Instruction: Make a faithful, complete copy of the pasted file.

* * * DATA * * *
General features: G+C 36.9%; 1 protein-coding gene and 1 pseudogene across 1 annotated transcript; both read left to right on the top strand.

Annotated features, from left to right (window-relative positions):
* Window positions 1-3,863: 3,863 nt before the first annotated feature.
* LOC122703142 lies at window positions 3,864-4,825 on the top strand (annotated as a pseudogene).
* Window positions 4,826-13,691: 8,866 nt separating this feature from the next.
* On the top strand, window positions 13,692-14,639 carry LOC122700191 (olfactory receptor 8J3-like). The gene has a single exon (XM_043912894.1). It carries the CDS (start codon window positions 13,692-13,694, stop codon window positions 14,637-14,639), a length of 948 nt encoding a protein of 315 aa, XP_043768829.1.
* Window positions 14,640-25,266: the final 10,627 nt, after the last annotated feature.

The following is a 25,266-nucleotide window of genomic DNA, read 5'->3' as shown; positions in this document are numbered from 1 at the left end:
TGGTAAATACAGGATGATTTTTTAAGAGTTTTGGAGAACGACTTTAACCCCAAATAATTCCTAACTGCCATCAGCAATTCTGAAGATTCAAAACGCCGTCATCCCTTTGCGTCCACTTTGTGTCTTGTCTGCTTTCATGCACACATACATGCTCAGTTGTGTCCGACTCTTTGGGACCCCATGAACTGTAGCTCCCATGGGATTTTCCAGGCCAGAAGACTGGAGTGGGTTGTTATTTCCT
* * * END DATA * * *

General features: G+C 36.9%; 1 protein-coding gene and 1 pseudogene across 1 annotated transcript; both read left to right on the top strand.

Annotated features, from left to right (window-relative positions):
* Window positions 1-3,863: 3,863 nt before the first annotated feature.
* LOC122703142 lies at window positions 3,864-4,825 on the top strand (annotated as a pseudogene).
* Window positions 4,826-13,691: 8,866 nt separating this feature from the next.
* On the top strand, window positions 13,692-14,639 carry LOC122700191 (olfactory receptor 8J3-like). The gene has a single exon (XM_043912894.1). It carries the CDS (start codon window positions 13,692-13,694, stop codon window positions 14,637-14,639), a length of 948 nt encoding a protein of 315 aa, XP_043768829.1.
* Window positions 14,640-25,266: the final 10,627 nt, after the last annotated feature.

The following is a 25,266-nucleotide window of genomic DNA, read 5'->3' as shown; positions in this document are numbered from 1 at the left end:
TGGTAAATACAGGATGATTTTTTAAGAGTTTTGGAGAACGACTTTAACCCCAAATAATTCCTAACTGCCATCAGCAATTCTGAAGATTCAAAACGCCGTCATCCCTTTGCGTCCACTTTGTGTCTTGTCTGCTTTCATGCACACATACATGCTCAGTTGTGTCCGACTCTTTGGGACCCCATGAACTGTAGCTCCCATGGGATTTTCCAGGCCAGAAGACTGGAGTGGGTTGTTATTTCCT